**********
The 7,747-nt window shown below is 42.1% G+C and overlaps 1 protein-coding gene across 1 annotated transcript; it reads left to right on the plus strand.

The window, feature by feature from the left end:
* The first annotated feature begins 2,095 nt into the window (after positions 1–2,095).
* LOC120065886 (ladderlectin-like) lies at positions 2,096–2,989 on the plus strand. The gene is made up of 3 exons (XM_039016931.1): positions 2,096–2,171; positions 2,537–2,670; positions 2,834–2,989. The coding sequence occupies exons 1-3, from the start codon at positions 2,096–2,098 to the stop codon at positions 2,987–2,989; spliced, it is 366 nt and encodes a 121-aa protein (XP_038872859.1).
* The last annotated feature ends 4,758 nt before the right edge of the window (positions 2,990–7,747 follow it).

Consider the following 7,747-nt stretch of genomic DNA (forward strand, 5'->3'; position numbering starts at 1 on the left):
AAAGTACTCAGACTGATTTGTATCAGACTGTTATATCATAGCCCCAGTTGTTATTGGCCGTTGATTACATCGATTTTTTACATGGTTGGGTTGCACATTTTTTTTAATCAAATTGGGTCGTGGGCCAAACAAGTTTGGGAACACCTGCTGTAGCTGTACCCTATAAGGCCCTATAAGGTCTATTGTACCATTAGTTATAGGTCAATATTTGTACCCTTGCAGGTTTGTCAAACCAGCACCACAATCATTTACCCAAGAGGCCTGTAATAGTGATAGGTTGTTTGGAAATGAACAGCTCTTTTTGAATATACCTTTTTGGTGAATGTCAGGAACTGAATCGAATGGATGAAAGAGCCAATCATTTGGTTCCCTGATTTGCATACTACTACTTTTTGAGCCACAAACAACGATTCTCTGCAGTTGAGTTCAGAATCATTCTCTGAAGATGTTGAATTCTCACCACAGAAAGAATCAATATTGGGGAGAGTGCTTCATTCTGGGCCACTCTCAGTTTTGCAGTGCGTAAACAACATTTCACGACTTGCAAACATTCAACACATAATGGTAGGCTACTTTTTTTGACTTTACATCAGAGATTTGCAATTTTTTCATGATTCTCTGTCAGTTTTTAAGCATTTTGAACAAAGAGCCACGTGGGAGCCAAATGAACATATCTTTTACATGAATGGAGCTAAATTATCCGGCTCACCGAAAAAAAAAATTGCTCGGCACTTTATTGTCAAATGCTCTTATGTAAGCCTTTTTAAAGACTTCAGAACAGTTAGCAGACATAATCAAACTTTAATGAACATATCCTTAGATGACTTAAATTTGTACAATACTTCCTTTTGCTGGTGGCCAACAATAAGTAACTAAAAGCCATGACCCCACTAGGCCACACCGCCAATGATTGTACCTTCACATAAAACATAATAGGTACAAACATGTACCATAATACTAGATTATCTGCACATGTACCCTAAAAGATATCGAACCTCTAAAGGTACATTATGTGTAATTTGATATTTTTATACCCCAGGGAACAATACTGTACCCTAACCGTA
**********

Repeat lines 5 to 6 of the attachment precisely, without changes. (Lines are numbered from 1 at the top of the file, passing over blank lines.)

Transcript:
* The last annotated feature ends 4,758 nt before the right edge of the window (positions 2,990–7,747 follow it).

Consider the following 7,747-nt stretch of genomic DNA (forward strand, 5'->3'; position numbering starts at 1 on the left):